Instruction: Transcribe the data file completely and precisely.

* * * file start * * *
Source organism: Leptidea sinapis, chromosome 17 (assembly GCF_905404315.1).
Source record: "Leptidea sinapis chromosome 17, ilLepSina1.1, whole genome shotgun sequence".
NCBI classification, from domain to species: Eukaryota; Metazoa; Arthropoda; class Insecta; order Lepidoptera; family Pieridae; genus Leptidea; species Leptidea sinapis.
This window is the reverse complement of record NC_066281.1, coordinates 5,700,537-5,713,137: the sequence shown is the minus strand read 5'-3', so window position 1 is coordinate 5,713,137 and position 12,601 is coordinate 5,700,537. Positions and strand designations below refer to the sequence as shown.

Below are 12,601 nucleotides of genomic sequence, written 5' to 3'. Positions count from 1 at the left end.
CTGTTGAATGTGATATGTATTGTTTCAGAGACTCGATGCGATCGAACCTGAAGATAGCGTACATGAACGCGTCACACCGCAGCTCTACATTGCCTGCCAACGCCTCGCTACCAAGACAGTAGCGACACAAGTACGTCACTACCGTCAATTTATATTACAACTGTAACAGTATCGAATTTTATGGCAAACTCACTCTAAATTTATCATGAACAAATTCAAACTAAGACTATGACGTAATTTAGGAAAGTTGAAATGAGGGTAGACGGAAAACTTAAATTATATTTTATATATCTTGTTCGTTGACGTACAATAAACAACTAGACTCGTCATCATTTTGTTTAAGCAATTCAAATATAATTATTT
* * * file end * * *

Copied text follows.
Source organism: Leptidea sinapis, chromosome 17 (assembly GCF_905404315.1).
Source record: "Leptidea sinapis chromosome 17, ilLepSina1.1, whole genome shotgun sequence".
NCBI classification, from domain to species: Eukaryota; Metazoa; Arthropoda; class Insecta; order Lepidoptera; family Pieridae; genus Leptidea; species Leptidea sinapis.
This window is the reverse complement of record NC_066281.1, coordinates 5,700,537-5,713,137: the sequence shown is the minus strand read 5'-3', so window position 1 is coordinate 5,713,137 and position 12,601 is coordinate 5,700,537. Positions and strand designations below refer to the sequence as shown.

Below are 12,601 nucleotides of genomic sequence, written 5' to 3'. Positions count from 1 at the left end.
CTGTTGAATGTGATATGTATTGTTTCAGAGACTCGATGCGATCGAACCTGAAGATAGCGTACATGAACGCGTCACACCGCAGCTCTACATTGCCTGCCAACGCCTCGCTACCAAGACAGTAGCGACACAAGTACGTCACTACCGTCAATTTATATTACAACTGTAACAGTATCGAATTTTATGGCAAACTCACTCTAAATTTATCATGAACAAATTCAAACTAAGACTATGACGTAATTTAGGAAAGTTGAAATGAGGGTAGACGGAAAACTTAAATTATATTTTATATATCTTGTTCGTTGACGTACAATAAACAACTAGACTCGTCATCATTTTGTTTAAGCAATTCAAATATAATTATTT